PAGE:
Alzheimer's Support Group Nanticoke Memorial Hospital's next Alzheimer's Support Group meeting is at 1:30 p.m. on Tuesday, Feb. 14, at LifeCare at Lofland Park's first floor Resident Lounge, 715 E. King St., Seaford. This group provides support and information about Alzheimer's and dementia to families, caregivers and anyone who is affected by this disease. Refreshments will be provided. Pre-registration is not required for this free support group. For more information, contact LifeCare at Lofland Park at 628-3000, ext. 8302.
CPR classes offered Nanticoke Memorial Hospital will offer community CPR classes to anyone interested in learning CPR at the Nanticoke Training Center located on Water Street in Seaford. Participants will learn how to perform the basic skills of CPR on adults, children, and infants and how to help an adult, child or infant who is choking and use of the AED. This classroom-based, video and instructor-led CPR course offers families, friends and community members the opportunity to learn CPR and need a course completion card. Classes are open to participants 12-years-old and up. This program is specifically designed for those who prefer to learn in a group environment with feedback from an instructor. The target audience is those who have a duty to respond to a cardiac emergency because of job responsibilities or regulatory requirements. Cost is $40. Payment and registration is required by no later than five business days prior to the class. Late registrations may be accepted if seating is available. To register and to obtain a listing of class dates/times, contact the Nanticoke Memorial Hospital's Training Center office at 629-6611, ext. 8919. Pre-registration is required.
Run to the Plunge 5k The Run to the Plunge 5K to benefit Special Olympics Delaware is Saturday, Feb. 4 at 1 p.m., at Rehoboth Avenue and the Boardwalk, Rehoboth Beach. Entry is $20 ($25 day of). Amenities include long-sleeve t-shirts and refreshments. Awards to the top three overall male and female champions, top male and female masters, and top three in 5-year age classes. For more information, call 302-831-4653 or email firstname.lastname@example.org. Register online at www.plungede.org.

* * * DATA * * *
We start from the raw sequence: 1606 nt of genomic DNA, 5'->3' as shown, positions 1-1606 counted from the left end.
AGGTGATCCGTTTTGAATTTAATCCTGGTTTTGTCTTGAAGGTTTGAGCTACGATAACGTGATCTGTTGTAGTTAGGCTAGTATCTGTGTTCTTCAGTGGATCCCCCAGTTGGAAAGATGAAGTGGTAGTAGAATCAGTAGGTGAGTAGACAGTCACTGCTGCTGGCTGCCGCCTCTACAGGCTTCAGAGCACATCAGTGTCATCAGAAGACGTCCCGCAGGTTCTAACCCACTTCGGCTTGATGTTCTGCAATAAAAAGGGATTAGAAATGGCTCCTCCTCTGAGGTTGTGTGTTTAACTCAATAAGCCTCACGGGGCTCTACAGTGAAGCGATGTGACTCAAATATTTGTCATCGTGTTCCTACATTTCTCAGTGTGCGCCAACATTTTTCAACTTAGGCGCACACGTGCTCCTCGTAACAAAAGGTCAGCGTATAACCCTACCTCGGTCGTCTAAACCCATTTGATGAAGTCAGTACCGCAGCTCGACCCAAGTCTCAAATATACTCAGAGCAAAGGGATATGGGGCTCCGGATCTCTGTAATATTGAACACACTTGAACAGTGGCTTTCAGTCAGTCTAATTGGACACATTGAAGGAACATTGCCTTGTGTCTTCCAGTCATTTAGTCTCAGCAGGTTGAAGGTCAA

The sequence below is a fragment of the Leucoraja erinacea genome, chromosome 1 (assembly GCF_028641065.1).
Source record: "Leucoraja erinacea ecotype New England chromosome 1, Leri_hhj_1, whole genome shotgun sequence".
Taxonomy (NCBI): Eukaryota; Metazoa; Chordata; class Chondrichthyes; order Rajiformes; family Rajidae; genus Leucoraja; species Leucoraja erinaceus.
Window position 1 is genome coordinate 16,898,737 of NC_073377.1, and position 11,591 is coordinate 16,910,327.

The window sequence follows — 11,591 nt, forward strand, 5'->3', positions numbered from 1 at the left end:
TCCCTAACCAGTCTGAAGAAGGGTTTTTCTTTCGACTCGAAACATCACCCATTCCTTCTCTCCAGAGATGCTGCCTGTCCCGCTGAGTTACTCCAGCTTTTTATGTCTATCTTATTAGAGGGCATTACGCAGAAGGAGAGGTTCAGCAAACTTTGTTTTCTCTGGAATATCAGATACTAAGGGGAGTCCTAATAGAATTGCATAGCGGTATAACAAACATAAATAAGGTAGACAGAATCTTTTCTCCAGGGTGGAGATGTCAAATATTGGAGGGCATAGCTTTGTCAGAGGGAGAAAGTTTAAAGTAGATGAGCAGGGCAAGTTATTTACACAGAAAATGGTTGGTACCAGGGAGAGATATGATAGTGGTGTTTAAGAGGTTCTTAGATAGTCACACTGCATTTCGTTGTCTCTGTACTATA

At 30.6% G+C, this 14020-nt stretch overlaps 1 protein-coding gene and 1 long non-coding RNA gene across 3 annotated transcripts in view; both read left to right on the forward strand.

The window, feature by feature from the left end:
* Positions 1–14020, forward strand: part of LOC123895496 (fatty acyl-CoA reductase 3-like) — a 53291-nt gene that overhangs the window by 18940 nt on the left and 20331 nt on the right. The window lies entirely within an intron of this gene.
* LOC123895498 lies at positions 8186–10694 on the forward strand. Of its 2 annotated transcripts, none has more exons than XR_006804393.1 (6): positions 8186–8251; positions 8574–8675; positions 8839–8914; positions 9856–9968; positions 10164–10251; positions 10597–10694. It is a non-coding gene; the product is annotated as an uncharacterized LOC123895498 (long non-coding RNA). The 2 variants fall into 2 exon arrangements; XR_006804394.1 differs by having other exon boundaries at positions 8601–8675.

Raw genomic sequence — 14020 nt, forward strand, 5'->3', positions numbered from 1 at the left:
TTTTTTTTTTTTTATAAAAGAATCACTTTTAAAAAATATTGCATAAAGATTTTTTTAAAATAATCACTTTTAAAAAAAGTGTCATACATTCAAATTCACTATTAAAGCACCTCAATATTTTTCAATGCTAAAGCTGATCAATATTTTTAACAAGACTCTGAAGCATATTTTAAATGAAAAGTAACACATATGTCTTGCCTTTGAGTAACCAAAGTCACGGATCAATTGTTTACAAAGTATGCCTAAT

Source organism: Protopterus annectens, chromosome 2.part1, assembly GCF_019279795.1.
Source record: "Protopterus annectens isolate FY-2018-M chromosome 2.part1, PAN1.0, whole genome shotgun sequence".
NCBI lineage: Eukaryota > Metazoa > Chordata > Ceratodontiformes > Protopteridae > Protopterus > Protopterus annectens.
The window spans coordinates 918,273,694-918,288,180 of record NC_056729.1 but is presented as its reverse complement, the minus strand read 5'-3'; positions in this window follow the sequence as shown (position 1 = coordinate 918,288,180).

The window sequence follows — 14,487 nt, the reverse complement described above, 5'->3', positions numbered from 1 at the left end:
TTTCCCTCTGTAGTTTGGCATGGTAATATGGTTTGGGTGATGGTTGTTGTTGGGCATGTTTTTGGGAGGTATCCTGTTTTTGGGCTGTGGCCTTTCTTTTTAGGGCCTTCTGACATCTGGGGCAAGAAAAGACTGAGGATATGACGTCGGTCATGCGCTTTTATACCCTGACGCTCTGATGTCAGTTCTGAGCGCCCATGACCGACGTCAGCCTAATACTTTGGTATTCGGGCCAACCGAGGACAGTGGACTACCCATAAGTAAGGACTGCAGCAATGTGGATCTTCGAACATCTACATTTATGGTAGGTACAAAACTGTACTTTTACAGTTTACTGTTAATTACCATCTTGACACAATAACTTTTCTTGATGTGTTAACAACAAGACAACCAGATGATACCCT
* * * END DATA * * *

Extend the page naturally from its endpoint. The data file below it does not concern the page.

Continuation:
Stroke Support Group Nanticoke Memorial Hospital's next Stroke Support Group meeting is Tuesday, Jan. 17 at 1:30 p.m., at the Seaford Library. The support group is for individuals who have survived a stroke as well as their families and caregivers. Modeled from the American Stroke Association, the hospital is engaging with speakers to provide education, community resources, and emotional support to those who have been affected by this life-altering event. The two-hour support group meetings consist of guest speakers and breakaway sessions, in which caregivers and stroke survivors meet in groups to discuss concerns, provide support, and allow for networking. Refreshments will be provided. Pre-registration is not required for this free support group. For more information, contact Nanticoke Memorial Hospital at 629-6611, ext. 8626.
Breast cancer support group Delaware Breast Cancer Coalition, Inc. (DBCC) has expanded its Beginning Your Pink Ribbon Journey, a program for women newly-diagnosed with breast cancer, by partnering with Nanticoke Memorial Hospital Cancer Center in Seaford. The free, monthly program is offered at the Cancer Center located at 801 Middleford Road, Seaford, the third Thursday of each month from 3 to 4 p.m. To learn more, call Lois Wilkinson at 672-6435. Registration is required and light refreshments and small gifts are provided.
Tobacco relapse support group Bayhealth Medical Center is pleased to offer a new support group for individuals who recently quit using tobacco products. The "Tobacco Relapse Prevention Support Group" will meet from 5:30 to 7 p.m., on Jan. 25, March 20, May 22, July 24, Sept. 11 and Nov. 8, 2012. The group will meet in Bayhealth's BETT Conference Room at 208 W. Water St. in Dover. This support group is designed to help individuals focus on relapse prevention and provides networking opportunities for participants to share their unique experiences and success stories with others. There is no need to register in advance for this support group For more information, contact Bayhealth Educator Terry Towne, MSN, RN-BC, NE-BC, at 302-744-6724.